Johannesburg - Springbok coach Heyneke Meyer said something this week that should be regarded as a chilling warning to Scotland ahead of Saturday’s Castle Lager Incoming Tours Series clash at the Mbombela Stadium in Nelspruit.
According to the supersport.com website, “The Springboks don’t have a good record against Scotland.” That’s what he said, and while it might not sound significant or like much of a warning, it does tell us one thing – the past few performances by the Springboks at Murrayfield, and the way the Scots pushed the South Africans on their home ground, have not been forgotten.
Indeed, starting with the defeat in Edinburgh in 2002, the Scots have been able to get away with being quite uppity against the Boks, and even when they toured this country in 2003 and 2006 they weren’t dispatched with quite the ease that many thought they would be. The last mentioned series will be recalled for the injury suffered by Schalk Burger that ruled him out of rugby for the rest of that year.
But the dry heat of Nelspruit - it has been hot during the day here this week - is a far cry from the cold and damp of Edinburgh, factors that certainly conspired in the Scottish favour when they beat Peter de Villiers’ Boks in 2010. And Meyer’s about turn on his stated intention to spread the net in the first two games by sticking largely with the team that was mostly impressive against Italy last week will not help Scotland.
The Boks will start with more continuity than they enjoyed last week in Durban, and if they hit the match running, they could win by a big score that will serve as a resounding payback for the humiliations suffered on the other side of the equator down the years.
The Scots have some players who might hurt the Boks if they got dragged down to their level at Murrayfield, but not in South African conditions, and a repeat of the woeful defence we saw in their match against Samoa at Kings Park last Saturday would only mean one thing for the Scots – and the word that comes to mind is annihilation.
The Scots suffered their first ever defeat to the island team in 10 starts in that match, but what should disturb them most is that they lost the game by 10 points while dominating both possession and territory for most of the way. What will become of them in a game where they are shaded in the battle for possession, which is likely in this match.
With the exception of the absence of Francois Louw, who is getting married, the pack is the same one that was good in the first and last quarters against Italy, with much of the focus on Marcell Coetzee, who replaces Louw and will be on trial to prove that he can fulfill the role of specialist fetcher and thus earmark himself as Louw’s back-up at No 6 moving forward.
With Duane Vermeulen out with a long term injury there does need to be more focus on the breakdown skills of the South African loose-forwards as Louw and Vermeulen played towards the ball as a pair last year. If nothing else, the game against the Scots will show us how the Boks will go without both of the former Stormers teammates playing.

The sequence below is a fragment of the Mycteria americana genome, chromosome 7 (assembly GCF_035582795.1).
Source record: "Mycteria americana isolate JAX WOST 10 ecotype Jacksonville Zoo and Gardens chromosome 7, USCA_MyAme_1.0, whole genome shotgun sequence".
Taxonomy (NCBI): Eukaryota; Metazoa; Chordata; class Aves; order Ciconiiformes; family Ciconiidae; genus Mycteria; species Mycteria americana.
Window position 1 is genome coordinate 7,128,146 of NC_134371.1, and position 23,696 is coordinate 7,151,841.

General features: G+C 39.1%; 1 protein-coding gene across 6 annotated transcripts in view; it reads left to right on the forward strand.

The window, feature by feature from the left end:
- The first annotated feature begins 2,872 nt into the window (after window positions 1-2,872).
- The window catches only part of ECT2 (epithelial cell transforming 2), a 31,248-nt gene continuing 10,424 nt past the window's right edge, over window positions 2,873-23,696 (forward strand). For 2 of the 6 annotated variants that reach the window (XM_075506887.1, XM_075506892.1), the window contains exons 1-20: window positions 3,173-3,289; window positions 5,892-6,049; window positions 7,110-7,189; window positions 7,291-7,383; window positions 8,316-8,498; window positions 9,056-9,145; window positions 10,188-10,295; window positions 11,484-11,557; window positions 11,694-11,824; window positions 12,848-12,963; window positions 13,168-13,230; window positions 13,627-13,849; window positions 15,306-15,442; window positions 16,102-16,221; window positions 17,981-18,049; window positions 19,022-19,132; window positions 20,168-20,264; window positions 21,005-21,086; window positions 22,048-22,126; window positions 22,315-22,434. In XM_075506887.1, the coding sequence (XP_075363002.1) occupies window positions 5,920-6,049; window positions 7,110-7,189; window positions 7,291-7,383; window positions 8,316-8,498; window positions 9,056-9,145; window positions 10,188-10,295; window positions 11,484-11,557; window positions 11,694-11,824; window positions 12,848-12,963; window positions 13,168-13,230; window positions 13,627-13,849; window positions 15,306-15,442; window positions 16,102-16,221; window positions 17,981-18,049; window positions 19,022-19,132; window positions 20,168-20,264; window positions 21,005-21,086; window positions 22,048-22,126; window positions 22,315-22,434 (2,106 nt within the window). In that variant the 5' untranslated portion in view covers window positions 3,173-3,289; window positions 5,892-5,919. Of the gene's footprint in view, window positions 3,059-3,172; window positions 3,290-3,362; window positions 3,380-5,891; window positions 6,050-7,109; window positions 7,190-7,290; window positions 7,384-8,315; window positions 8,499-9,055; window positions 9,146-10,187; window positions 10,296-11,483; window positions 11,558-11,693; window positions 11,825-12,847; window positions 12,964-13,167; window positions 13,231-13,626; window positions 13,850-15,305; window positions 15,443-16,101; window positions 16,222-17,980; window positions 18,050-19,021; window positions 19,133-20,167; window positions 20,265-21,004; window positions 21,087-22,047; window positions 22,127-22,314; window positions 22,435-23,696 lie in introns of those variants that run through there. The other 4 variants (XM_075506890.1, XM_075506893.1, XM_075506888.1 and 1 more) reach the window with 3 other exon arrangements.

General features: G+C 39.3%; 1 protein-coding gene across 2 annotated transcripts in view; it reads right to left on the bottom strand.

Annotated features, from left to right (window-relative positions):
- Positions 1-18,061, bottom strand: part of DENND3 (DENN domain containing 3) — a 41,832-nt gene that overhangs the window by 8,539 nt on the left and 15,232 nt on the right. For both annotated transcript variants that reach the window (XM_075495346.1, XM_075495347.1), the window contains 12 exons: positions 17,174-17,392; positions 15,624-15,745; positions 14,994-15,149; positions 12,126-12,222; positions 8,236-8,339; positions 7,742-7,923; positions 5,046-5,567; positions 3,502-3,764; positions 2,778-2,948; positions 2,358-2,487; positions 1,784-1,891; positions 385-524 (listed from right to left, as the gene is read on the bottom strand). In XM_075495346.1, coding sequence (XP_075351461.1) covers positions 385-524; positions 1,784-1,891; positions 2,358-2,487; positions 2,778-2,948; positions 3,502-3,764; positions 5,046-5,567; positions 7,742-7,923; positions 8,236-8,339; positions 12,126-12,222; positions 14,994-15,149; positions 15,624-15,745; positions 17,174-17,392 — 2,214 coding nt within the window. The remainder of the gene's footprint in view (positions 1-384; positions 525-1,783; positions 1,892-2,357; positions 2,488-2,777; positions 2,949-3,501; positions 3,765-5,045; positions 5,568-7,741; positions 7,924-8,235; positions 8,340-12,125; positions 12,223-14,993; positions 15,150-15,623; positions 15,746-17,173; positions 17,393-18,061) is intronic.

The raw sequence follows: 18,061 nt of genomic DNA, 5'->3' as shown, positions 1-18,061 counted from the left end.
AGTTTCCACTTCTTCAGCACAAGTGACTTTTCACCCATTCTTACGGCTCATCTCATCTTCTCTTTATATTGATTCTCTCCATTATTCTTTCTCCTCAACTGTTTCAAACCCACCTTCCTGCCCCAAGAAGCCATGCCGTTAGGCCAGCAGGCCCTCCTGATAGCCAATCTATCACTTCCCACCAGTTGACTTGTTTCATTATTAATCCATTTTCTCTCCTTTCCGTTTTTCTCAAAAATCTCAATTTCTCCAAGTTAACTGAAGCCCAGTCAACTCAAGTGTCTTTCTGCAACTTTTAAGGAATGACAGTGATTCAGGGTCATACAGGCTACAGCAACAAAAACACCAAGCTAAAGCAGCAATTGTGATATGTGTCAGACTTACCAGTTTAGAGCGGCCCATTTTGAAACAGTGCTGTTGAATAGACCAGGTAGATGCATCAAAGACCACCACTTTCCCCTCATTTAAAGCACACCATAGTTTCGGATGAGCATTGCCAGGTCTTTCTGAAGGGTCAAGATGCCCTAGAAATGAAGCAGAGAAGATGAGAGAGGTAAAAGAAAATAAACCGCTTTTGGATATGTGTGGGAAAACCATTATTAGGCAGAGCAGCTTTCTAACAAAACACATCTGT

At the back there was a lot of confidence and pace on display last week, and maybe Meyer was surprised at what the mix produced. It could explain why he changed his mind about the changes he intended making for this fixture and which he was quite clear about 10 days ago.
Only time will tell whether Meyer will be prepared to play all the players turning out against Scotland when the real deal of the Castle Rugby Championship arrives. He may well decide that Willie le Roux remains too risky - something he was sure about six weeks ago - for a Test against New Zealand.
But another strong performance from Le Roux and the impressive and pacy JJ Engelbrecht will do them no harm and further boost confidence, while Bryan Habana’s impressive form should continue against a Scotland team that should find the Bok pace out wide way too much of a handful.
The Scots have made seven changes from the side that lost last week, and a few of those have been because of injuries. The Scots were already depleted when they flew out to South Africa, so the loss of frontrankers Geoff Cross and Pat MacArthur, plus now last week’s skipper Kelly Brown, will hurt them. The Boks should hurt them too and anything less than a comprehensive victory will be beneath the home expectations.
15. Willie le Roux, 14. Bryan Habana, 13. JJ Engelbrecht, 12. Jean de Villiers (captain), 11. Bjorn Basson, 10. Morné Steyn, 9. Ruan Pienaar, 8. Pierre Spies, 7. Arno Botha, 6. Marcell Coetzee, 5. Juandré Kruger, 4. Eben Etzebeth, 3. Jannie du Plessis, 2. Adriaan Strauss, 1. Tendai Mtawarira
Substitutes: 16. Bismarck du Plessis, 17. Trevor Nyakane, 18. Coenie Oosthuizen, 19. Flip van der Merwe, 20. Siya Kolisi, 21. Piet van Zyl, 22. Pat Lambie, 23. Jan Serfontein
Peter Murchie, 14 Tommy Seymour, 13 Alex Dunbar, 12 Matt Scott, 11 Sean
Lamont, 10 Ruaridh Jackson, 9 Greig Laidlaw (captain), 8 Johnnie
Beattie, 7 Ryan Wilson, 6 Alasdair Strokosch, 5 Jim Hamilton, 4 Tim
Swinson, 3 Euan Murray, 2 Scott Lawson, 1 Alasdair Dickinson
16 Stevie Lawrie, 17 Jon Welsh, 18 Moray Low, 19 Alastair Kellock, 20
David Denton, 21 Henry Pyrgos, 22 Peter Horne, 23 Duncan Taylor
Referee: Roman Poite (France).
Prediction: Boks by 30.